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Scotland says 'no way' to controversial gas option

Company behind pioneering effort said it would diversify the energy mix and support the economy.

By Daniel J. Graeber

Gas derived from underground coal deposits will have no place in a greening Scottish economy, the country's minister for energy announced.

The Scottish government, which boasts one of the more robust low-carbon programs in the world, said it would not support efforts to exploit underground gasification efforts. A report from the University of Glasgow finds the coal gasification industry has a history of incidents related to pollution and is out of step with Scotland's efforts to lower its emissions without an offset like carbon capture and storage in place.

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"Having considered the report in detail, it is the Scottish government's view that UCG poses numerous and serious environmental risks and, on that basis, the Scottish government cannot support this technology," Scottish Energy Minister Paul Wheelhouse said in a statement. "Accordingly, UCG will have no place in Scotland's energy mix at this time."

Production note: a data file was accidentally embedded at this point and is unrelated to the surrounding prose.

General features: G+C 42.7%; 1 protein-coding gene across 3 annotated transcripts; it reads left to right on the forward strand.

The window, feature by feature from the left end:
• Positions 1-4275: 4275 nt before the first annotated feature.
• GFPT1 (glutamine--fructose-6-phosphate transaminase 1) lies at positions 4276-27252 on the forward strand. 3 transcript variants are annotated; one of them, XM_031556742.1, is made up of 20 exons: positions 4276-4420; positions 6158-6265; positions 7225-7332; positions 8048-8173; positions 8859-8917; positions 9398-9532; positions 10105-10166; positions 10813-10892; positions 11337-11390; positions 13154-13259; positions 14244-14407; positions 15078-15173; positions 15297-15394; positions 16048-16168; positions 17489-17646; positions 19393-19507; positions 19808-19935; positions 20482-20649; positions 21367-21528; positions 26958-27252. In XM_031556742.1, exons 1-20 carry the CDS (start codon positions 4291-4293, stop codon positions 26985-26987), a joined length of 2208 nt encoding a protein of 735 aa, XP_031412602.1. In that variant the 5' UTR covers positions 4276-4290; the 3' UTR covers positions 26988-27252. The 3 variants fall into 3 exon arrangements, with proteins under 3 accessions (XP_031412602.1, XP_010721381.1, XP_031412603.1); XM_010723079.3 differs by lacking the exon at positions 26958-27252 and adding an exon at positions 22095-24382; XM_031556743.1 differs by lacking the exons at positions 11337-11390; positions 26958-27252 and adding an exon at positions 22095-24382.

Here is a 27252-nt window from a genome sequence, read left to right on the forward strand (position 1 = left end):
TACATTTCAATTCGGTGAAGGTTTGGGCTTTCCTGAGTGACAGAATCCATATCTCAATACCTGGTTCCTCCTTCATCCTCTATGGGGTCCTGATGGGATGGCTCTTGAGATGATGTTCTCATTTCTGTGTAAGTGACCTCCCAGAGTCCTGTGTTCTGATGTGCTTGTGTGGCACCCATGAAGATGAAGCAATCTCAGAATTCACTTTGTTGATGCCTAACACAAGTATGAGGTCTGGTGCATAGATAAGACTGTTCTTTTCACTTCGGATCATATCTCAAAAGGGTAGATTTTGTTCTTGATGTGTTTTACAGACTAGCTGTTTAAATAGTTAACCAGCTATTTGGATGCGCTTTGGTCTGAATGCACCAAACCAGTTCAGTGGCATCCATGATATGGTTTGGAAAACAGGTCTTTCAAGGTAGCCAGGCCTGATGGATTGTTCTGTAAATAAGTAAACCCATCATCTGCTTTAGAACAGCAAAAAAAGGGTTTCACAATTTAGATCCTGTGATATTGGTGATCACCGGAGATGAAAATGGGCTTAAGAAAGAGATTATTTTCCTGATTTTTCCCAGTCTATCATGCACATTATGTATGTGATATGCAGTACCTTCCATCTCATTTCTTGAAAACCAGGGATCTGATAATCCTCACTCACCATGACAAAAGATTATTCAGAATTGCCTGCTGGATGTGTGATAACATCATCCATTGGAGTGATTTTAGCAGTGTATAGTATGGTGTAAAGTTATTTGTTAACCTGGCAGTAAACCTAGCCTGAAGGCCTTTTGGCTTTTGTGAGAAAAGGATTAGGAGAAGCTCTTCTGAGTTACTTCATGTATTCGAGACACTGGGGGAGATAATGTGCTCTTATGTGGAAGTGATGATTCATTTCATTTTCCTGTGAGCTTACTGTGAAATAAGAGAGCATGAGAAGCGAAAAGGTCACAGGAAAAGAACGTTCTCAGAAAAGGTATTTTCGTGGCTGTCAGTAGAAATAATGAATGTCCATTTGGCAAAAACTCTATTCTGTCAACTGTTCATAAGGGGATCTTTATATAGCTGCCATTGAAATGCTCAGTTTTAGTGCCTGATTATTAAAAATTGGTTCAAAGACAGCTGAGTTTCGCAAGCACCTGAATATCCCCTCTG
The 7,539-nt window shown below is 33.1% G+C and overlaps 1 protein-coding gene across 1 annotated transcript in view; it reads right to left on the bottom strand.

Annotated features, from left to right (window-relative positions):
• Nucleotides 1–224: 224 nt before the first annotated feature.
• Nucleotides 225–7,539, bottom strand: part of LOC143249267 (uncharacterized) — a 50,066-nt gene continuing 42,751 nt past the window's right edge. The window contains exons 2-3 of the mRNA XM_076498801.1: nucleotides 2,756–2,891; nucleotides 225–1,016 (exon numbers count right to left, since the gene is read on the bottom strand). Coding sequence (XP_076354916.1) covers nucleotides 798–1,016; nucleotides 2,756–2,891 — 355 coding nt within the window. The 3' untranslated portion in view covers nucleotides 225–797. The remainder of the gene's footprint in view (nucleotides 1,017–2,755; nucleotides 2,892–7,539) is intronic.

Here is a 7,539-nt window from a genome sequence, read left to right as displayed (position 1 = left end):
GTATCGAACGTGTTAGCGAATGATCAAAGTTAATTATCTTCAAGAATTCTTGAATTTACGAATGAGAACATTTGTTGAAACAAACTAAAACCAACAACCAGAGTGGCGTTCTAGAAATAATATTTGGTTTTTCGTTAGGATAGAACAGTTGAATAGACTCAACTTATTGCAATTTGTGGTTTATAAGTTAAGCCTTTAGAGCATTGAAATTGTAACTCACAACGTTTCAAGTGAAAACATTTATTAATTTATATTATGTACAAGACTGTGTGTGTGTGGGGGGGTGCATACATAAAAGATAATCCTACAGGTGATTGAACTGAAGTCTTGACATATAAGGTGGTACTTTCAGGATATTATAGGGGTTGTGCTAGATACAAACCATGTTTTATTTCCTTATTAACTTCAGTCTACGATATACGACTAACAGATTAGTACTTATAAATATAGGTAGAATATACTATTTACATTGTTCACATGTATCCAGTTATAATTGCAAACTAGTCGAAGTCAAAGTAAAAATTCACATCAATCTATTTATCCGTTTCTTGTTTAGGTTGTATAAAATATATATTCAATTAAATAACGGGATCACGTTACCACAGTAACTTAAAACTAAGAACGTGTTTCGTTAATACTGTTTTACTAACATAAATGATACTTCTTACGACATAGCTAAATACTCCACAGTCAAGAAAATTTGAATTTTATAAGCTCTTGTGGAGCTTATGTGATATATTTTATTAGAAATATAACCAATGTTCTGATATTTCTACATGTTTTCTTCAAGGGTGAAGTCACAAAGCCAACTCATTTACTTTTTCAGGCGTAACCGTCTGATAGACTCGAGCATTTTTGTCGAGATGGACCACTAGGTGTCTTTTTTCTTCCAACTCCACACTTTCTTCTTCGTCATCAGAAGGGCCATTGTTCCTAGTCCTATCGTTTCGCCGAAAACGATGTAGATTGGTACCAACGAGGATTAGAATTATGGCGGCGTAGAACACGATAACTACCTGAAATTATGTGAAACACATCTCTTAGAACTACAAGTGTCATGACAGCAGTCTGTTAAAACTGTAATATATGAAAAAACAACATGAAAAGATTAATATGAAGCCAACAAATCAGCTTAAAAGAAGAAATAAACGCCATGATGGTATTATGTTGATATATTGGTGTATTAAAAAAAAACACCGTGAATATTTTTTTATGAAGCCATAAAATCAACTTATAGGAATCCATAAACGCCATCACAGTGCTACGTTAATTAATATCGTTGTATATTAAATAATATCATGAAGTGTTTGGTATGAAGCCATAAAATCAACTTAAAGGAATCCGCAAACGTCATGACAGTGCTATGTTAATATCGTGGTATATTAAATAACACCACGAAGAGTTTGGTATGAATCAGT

Scotland placed a moratorium on the practice last October and the University of Glasgow report recommends the country work toward an outright ban. Cluff Natural Resources had planned to spend about $310 million to build the first offshore UCG plan, saying it could return billions of dollars to the Scottish economy.

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After the October moratorium, the company said UCG could diversify the regional energy mix and provide substantial stimulus to the regional economy. Andrew Nunn, the company's chief operating officer, told UPI the Scottish government was missing out.

"We have no doubt that UCG will be developed elsewhere in the world and the opportunity for Scotland to benefit from first mover advantage will have been lost," he said.

Scotland stressed UCG is not the same as hydraulic fracturing or other unconventional oil and gas technologies and the decision has no bearing on those practices. The author of the university report, Campbell Gemmell, said it's "extremely" unlikely the Scottish government would ever consider UCG.

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"I cannot predict what kind of clean energy technologies may be available in the decades to come, but what is certain is that this resource will still be there," Wheelhouse said. "Our energy strategy for Scotland will set out an energy mix for the future that does not include UCG."

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